The weighted elements used in the impacting process are preferably comprised of solid steel balls having a diameter of 1-2.5 inches; the anvil means is preferably the wall of a rotating chamber containing the collection of scrap and balls. Although the ductile scrap is principally flattened as a function of the method, there is a certain limited amount of ductile fatigue breakage that takes place, shortening the ribbons to chips. In addition, if the process is repeated sufficiently long enough, some degree of abrasion of the weighted elements takes place so that they are eventually reduced to fragments along with the ribbons.
Alternatively, the weighted elements may comprise, in part, heavy chunks of metal debris which had previously become mixed with the ribbon-like scrap, such chunks, by their very weight, serving to act as a hammer or flattening agent. To facilitate the hammering and flattening effect the anvil means is preferably comprised of a drum having a diameter larger than the length thereof, and particularly at least one to two times larger. For example, the drum may have a diameter of 36" and a length of about 20". It is desirable that the drum be rotated at a speed typically in the range of 35-45 RPM so that the path of circulation or trajectory of the balls will provide a drop of approximately 12 inches.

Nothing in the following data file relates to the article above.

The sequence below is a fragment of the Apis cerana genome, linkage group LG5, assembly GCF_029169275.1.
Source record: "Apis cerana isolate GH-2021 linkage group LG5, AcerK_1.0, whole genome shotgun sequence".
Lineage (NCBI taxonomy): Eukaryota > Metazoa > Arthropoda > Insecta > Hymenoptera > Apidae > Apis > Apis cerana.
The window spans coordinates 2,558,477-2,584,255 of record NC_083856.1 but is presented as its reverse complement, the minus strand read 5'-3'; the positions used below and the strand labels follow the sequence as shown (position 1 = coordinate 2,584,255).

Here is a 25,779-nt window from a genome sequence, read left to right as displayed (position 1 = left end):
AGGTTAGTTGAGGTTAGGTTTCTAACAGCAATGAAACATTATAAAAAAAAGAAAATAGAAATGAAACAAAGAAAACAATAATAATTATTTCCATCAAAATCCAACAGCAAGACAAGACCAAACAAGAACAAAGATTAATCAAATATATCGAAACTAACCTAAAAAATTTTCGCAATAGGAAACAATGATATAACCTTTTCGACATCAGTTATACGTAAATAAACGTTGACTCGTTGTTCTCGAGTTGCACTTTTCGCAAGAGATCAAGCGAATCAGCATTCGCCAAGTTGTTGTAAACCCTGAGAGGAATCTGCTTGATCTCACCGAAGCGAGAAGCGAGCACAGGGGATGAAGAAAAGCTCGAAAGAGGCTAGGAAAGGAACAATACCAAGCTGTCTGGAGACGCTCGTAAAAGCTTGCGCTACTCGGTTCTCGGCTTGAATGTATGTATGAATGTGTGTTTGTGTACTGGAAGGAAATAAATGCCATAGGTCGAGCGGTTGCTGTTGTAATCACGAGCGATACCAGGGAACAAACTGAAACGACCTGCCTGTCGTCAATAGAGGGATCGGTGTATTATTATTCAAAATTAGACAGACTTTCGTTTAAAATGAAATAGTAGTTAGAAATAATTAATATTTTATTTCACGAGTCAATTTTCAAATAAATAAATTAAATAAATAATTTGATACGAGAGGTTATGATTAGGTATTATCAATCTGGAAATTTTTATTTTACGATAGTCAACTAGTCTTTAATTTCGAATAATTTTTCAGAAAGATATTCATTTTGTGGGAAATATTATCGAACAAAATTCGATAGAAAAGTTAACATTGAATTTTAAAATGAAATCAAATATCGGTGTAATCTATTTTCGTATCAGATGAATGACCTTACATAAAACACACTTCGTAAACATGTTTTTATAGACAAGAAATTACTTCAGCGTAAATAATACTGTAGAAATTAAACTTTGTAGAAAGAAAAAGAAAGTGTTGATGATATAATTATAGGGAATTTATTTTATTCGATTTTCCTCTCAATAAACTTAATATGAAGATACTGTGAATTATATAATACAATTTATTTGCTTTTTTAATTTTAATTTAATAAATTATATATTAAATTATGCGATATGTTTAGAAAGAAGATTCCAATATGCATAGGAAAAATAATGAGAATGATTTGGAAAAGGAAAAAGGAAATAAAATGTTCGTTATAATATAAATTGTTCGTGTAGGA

The intermediate product may be processed further in accordance with a complete conversion of the material to a selected powder metal or part. Such further steps include heat treating the flattened chips to a brittle condition and sequentially shreading and pulverizing the material to a density of about 160 lbs. per cubic foot. The pulverized particles may then be coated with a suitable diffusion barrier, such as copper, to facilitate lower temperature sintering. The powder may then be compacted to a predetermined size and subjected to a sintering operation to form a completed powder metal part.
FIG. 1 is a schematic front elevational view of a continuous impacting metal depicting the principal mode of the invention;
FIG. 2 is an end view of the structure shown in FIG. 1, partly broken away to illustrate the interior thereof;
FIG. 3 is a schematic method sequence diagramming the steps for converting a raw supply of tangled ductile milling scrap to a powder metal product of a predetermined configuration;